Pilot project tests photo coverage in Minn. courts

Published 10:40 am Monday, March 12, 2012

ST. CLOUD — Several Minnesota courthouses have been opened to journalists’ cameras, part of a pilot program that could lead to expanded photo and video coverage of state trials.

Cameras captured a Stearns County hearing Friday that involved post-trial motions in a fraud case, marking only the fourth time cameras have been at live hearings in the state since July. Attorneys and the judge said the cameras didn’t affect the proceedings, but the lawyers worried that cameras could cause problems for witnesses testifying in other cases.

The pilot project operates on the presumption that cameras will be allowed for a small set of civil cases. However, civil cases are often settled before hearings or rescheduled to accommodate criminal cases, so there haven’t been many opportunities to experiment.

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Minnesota’s judicial rules permit TV cameras in district courts if the judge, prosecution and defense all agree to it, which has seldom happened since the rule was enacted in 1983.

The concept has raised concerns that such coverage could dissuade victims or witnesses from coming forward, or lead to attorneys playing to the camera. But so far there has been little evidence that those worries have materialized.

Cameras were allowed into hearings about last summer’s state government shutdown and into hearings about the recount in the Al Franken-Norm Coleman Senate race.

Ramsey County District Court Judge Kathleen Gearin, who presided over the shutdown hearings, said the cameras were “totally unobtrusive. I forgot that it was there.”

The pilot project allows for witnesses to not be filmed if they choose.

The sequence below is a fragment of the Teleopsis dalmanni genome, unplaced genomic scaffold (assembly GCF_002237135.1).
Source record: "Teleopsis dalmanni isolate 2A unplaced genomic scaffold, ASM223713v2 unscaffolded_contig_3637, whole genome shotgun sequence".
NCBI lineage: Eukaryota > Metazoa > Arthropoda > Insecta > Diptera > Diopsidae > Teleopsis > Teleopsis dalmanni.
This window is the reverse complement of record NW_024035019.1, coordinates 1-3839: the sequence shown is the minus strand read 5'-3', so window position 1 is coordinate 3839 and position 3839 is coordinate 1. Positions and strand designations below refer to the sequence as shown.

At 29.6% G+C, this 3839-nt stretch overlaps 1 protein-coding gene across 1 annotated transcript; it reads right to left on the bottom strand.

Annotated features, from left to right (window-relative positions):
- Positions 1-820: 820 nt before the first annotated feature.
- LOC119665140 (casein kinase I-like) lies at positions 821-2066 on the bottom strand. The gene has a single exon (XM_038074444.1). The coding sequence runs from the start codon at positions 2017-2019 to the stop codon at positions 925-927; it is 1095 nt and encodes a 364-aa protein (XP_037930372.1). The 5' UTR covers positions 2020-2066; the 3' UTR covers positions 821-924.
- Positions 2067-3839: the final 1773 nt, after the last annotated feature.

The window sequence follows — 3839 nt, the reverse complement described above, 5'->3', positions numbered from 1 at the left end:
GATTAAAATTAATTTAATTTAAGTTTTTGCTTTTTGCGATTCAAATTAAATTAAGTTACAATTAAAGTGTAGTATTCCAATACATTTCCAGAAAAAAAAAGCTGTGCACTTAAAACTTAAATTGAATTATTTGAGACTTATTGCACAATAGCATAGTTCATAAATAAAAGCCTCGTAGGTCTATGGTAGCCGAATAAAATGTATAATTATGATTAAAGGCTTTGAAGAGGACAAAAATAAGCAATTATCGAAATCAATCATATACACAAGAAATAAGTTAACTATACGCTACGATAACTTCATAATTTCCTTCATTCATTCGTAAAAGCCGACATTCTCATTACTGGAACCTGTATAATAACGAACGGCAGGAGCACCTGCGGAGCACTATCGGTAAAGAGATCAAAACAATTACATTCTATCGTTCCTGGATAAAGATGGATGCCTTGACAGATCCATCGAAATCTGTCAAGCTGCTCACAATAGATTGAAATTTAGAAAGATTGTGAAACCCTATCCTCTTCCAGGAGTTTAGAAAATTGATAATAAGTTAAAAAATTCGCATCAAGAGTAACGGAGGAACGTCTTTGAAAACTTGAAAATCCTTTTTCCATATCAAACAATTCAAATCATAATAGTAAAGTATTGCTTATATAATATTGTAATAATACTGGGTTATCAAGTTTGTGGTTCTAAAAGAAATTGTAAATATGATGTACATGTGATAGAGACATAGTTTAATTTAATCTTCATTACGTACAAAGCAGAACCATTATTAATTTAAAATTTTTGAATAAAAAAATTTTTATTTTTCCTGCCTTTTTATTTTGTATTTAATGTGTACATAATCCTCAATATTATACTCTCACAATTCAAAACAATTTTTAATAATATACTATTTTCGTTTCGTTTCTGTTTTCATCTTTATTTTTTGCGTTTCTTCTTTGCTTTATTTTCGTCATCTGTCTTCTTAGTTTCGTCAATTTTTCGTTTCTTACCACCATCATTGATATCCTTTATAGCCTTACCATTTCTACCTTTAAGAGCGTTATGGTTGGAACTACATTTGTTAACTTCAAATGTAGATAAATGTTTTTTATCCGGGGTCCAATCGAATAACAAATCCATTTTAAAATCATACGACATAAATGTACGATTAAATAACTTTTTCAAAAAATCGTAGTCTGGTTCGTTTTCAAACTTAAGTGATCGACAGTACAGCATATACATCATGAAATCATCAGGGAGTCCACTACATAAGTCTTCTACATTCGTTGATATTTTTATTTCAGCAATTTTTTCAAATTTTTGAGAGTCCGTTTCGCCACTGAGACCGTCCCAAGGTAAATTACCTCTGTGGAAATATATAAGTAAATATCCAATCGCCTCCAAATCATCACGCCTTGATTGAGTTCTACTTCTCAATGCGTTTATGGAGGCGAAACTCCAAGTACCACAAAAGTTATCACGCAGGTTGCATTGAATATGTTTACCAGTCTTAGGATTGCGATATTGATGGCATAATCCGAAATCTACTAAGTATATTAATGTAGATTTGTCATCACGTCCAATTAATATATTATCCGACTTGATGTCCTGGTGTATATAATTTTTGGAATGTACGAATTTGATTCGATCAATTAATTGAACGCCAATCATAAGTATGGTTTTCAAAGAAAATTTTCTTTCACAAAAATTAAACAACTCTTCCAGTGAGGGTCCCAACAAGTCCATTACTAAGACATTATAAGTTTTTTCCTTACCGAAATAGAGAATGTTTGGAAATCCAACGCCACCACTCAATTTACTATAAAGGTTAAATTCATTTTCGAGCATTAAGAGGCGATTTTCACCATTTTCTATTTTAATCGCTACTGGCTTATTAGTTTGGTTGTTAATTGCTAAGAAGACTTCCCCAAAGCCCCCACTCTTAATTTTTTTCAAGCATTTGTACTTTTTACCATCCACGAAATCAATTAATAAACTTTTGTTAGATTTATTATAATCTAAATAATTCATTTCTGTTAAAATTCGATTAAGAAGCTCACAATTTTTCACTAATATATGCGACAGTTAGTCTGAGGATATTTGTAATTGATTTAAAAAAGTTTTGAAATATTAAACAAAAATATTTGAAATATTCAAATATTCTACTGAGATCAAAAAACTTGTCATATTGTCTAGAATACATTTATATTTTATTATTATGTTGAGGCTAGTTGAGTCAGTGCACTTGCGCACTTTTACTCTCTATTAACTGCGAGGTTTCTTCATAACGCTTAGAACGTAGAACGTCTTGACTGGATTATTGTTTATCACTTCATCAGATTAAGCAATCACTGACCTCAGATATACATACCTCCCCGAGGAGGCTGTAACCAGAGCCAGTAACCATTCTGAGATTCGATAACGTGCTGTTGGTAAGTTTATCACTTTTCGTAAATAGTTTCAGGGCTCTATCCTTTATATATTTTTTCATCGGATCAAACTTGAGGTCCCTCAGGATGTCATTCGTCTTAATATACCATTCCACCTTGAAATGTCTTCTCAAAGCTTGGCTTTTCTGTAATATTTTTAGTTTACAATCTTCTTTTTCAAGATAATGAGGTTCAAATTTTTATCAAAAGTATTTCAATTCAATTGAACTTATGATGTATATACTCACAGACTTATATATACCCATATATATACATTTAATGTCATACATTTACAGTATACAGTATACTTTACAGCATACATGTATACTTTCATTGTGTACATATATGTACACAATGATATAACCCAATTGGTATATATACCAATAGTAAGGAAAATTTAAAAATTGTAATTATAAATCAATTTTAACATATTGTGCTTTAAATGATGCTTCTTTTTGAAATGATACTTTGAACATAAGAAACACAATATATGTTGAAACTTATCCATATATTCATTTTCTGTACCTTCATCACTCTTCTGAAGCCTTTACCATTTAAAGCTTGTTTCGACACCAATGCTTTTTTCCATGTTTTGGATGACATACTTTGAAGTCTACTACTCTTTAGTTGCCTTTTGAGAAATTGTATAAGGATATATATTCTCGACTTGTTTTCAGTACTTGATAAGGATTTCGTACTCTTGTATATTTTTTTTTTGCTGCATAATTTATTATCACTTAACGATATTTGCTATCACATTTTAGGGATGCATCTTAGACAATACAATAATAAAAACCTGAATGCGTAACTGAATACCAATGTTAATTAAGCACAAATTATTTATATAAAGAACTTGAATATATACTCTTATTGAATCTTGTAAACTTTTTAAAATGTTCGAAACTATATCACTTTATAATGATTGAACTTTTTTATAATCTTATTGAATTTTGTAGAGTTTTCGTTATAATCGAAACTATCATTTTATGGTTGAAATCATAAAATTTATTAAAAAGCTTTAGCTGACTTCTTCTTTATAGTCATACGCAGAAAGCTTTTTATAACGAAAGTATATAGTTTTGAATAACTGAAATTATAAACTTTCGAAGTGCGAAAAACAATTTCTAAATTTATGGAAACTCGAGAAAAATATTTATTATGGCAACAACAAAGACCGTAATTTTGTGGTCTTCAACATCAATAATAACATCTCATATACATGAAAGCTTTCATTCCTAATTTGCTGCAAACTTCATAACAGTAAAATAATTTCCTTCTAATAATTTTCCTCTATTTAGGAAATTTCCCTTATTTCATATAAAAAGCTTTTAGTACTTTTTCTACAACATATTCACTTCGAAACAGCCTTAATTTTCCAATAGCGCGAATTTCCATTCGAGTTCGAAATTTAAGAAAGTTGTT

While Gearin acknowledges the possibility that cameras might dissuade witnesses from coming forward or might make them reluctant to testify, she believes cameras should be allowed in cases that address public-policy issues or that generate intense public interest.

“Cameras don’t hurt. We let reporters in, and they don’t hurt,” Gearin said. “I’ve become stronger (in supporting cameras).”

The judge and both attorneys in Friday’s Stearns County case said they didn’t believe the hearing was affecting by having cameras present.

“I forgot about it,” said defense attorney Michael Ford.

Jerry Von Korff, who represented the plaintiffs, said he shares the concern that cameras could dissuade witnesses from testifying. Von Korff also worried that some attorneys might treat cameras as an opportunity to “showboat,” citing the O.J. Simpson murder trial.

Mark Anfinson a media attorney who helped craft the rules for the pilot project, said he hadn’t heard complaints from anyone involved in a hearing where cameras had been allowed.

The pilot project began “and nobody barked,” he said. “And that’s where we’ve got to get to. There are judges emerging that are saying, ‘This is not a big deal.”’